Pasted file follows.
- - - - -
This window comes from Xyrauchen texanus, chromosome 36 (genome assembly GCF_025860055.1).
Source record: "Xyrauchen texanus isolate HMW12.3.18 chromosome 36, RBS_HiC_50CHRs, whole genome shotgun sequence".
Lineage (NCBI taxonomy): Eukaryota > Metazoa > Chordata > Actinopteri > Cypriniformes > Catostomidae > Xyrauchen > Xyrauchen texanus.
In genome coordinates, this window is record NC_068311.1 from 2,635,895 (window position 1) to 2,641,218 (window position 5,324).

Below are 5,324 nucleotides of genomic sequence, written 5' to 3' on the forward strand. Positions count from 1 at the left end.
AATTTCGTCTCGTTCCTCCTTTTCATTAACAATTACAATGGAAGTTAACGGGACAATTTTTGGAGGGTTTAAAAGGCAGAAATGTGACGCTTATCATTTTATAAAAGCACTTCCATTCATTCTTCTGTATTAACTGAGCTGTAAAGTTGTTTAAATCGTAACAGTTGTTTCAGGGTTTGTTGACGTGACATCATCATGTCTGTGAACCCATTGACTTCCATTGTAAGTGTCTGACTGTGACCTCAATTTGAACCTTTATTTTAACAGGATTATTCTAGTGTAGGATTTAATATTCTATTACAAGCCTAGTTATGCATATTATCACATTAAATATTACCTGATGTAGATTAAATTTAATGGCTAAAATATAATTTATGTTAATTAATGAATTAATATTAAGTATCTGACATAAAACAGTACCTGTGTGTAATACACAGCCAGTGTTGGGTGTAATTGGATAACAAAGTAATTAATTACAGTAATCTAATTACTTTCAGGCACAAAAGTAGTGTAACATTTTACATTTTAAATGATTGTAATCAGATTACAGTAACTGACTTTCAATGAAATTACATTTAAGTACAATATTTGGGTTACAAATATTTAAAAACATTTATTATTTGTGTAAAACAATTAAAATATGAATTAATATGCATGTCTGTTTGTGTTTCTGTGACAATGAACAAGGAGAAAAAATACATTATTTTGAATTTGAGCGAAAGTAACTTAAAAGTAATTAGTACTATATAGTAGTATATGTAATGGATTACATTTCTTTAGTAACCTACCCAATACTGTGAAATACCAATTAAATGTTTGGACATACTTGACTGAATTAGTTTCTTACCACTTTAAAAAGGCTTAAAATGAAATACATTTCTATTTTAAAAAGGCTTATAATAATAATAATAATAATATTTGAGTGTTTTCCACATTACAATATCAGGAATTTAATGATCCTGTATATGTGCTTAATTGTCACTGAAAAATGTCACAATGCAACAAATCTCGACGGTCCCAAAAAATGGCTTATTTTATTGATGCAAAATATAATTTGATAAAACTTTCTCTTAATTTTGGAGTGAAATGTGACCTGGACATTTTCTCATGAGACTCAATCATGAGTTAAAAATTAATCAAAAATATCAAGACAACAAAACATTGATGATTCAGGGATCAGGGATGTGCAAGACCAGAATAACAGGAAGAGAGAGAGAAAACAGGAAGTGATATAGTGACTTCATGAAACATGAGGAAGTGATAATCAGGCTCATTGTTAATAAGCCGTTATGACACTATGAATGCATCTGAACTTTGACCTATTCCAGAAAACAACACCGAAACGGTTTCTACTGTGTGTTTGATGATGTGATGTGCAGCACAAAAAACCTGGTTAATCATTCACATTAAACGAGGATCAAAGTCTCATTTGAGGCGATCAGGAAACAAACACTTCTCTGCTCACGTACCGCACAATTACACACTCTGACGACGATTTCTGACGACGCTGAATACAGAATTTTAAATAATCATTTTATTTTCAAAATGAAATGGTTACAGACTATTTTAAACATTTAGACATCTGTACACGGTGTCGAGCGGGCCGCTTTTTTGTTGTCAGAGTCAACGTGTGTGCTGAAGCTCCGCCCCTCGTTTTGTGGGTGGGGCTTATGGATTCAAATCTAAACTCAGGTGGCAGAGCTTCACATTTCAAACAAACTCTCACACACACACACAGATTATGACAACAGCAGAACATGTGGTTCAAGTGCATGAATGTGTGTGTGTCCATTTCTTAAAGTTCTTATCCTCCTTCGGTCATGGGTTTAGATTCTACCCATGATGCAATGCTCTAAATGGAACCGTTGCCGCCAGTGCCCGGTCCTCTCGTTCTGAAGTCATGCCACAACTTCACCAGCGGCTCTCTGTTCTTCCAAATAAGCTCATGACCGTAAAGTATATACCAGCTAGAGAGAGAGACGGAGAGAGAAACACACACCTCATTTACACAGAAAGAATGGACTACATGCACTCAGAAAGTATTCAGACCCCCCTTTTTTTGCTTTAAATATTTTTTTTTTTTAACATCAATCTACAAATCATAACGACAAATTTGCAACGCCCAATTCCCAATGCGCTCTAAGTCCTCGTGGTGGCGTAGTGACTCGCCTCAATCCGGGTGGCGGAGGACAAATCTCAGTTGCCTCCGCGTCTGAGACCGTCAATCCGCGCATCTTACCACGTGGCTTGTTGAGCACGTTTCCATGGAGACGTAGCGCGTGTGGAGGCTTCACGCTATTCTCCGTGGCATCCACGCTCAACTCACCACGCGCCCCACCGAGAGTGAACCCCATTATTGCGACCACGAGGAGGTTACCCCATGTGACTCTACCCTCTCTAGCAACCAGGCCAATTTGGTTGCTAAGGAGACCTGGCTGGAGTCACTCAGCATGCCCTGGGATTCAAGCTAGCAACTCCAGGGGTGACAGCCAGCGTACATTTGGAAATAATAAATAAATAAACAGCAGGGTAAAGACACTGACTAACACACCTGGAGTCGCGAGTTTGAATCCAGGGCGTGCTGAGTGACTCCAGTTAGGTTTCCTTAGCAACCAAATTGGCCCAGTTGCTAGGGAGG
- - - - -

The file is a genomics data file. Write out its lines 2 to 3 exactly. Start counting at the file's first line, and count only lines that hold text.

Source record: "Xyrauchen texanus isolate HMW12.3.18 chromosome 36, RBS_HiC_50CHRs, whole genome shotgun sequence".
Lineage (NCBI taxonomy): Eukaryota > Metazoa > Chordata > Actinopteri > Cypriniformes > Catostomidae > Xyrauchen > Xyrauchen texanus.